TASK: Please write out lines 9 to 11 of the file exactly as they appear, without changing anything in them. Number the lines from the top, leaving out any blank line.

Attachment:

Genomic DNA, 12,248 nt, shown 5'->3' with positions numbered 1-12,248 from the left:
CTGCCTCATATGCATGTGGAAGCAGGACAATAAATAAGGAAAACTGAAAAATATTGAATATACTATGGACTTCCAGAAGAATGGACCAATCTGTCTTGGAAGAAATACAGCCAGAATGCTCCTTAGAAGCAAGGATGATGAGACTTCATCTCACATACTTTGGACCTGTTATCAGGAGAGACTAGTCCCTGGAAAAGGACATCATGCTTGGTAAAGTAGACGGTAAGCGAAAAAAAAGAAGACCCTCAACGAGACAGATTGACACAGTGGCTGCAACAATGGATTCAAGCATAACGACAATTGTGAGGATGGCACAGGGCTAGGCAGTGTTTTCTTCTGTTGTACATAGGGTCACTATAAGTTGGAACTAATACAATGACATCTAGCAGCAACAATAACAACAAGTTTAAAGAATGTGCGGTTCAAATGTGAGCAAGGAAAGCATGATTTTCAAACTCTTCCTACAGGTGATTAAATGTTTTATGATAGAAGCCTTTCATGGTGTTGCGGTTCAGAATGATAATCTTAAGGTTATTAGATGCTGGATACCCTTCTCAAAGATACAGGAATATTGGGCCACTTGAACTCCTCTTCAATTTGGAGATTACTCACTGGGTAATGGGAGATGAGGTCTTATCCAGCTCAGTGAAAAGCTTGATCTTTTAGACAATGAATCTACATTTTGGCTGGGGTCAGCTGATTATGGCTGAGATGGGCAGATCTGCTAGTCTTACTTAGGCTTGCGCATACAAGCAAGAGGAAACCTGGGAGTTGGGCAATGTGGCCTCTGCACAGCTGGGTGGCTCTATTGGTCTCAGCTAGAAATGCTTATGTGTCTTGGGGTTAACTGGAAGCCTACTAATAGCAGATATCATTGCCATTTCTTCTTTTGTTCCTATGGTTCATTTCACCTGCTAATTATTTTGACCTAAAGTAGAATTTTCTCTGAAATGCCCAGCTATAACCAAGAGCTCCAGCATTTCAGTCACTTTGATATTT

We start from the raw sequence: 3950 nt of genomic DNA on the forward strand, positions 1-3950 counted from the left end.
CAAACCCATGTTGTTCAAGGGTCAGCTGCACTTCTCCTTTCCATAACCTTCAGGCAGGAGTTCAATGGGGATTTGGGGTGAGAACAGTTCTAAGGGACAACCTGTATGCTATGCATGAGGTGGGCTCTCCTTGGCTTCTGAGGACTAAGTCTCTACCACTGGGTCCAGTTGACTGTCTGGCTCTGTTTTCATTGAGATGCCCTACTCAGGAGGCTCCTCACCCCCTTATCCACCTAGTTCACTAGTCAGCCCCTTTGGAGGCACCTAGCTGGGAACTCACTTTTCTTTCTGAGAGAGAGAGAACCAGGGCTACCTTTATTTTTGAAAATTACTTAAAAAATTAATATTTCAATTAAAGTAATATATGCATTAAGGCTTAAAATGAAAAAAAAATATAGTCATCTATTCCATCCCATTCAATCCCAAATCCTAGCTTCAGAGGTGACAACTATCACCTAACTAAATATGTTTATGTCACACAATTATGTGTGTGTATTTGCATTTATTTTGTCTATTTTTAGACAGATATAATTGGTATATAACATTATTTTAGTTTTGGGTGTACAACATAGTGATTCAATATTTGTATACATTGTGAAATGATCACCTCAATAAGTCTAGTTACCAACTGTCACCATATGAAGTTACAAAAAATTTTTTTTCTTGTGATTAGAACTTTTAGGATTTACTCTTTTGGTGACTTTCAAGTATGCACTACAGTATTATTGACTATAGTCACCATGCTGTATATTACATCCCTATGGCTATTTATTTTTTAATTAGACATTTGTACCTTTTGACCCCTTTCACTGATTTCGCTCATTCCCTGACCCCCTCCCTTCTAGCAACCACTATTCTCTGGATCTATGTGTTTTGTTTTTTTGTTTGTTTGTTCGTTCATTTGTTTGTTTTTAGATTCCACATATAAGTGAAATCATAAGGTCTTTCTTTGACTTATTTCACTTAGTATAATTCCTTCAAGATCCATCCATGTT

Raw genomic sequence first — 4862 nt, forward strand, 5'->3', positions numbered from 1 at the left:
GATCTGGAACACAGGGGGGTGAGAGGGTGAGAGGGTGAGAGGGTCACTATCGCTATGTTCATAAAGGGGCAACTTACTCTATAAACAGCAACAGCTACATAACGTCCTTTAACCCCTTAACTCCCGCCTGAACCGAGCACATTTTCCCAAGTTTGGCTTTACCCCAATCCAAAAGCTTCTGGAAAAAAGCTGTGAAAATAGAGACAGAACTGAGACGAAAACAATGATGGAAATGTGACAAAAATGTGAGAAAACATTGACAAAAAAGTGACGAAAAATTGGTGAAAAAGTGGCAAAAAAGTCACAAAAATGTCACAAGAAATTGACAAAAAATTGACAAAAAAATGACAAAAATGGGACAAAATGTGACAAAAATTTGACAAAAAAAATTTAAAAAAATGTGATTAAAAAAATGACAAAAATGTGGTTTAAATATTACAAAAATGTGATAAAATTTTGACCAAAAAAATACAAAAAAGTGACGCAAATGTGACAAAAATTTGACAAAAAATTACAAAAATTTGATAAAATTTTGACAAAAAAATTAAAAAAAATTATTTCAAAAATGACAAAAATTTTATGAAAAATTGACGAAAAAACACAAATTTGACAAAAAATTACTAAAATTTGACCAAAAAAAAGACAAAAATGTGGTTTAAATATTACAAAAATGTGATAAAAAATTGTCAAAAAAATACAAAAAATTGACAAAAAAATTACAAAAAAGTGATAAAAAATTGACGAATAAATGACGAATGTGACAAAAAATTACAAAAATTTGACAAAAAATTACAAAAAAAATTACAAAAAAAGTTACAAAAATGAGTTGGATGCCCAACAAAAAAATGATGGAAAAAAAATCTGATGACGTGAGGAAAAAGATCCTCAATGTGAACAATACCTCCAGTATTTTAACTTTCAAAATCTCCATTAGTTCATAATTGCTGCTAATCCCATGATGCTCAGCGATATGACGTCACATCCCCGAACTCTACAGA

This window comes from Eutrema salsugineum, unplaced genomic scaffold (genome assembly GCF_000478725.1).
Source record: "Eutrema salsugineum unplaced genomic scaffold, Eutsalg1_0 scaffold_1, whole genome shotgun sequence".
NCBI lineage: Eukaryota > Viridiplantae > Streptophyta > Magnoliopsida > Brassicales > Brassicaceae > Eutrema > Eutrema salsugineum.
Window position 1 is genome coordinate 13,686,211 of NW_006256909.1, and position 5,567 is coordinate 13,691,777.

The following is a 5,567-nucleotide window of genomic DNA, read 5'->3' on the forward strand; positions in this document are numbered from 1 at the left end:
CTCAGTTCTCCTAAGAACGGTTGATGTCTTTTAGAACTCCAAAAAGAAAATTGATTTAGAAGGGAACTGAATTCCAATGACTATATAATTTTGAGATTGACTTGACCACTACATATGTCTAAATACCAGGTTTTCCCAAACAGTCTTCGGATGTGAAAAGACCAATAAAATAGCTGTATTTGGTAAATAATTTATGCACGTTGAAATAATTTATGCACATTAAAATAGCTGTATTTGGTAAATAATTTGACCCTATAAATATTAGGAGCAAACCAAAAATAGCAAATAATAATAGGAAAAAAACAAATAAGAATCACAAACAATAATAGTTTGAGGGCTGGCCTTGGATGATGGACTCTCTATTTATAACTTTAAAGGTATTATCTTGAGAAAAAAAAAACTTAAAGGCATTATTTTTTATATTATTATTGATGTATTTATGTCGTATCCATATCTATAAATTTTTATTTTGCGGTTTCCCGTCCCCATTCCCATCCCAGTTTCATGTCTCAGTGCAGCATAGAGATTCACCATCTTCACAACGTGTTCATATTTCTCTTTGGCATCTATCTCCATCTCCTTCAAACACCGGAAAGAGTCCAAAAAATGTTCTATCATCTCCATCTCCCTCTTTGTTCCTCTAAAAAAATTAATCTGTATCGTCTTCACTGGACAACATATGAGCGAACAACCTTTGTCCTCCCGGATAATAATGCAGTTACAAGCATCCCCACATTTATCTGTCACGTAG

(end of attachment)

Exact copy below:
NCBI lineage: Eukaryota > Viridiplantae > Streptophyta > Magnoliopsida > Brassicales > Brassicaceae > Eutrema > Eutrema salsugineum.
Window position 1 is genome coordinate 13,686,211 of NW_006256909.1, and position 5,567 is coordinate 13,691,777.

The following is a 5,567-nucleotide window of genomic DNA, read 5'->3' on the forward strand; positions in this document are numbered from 1 at the left end: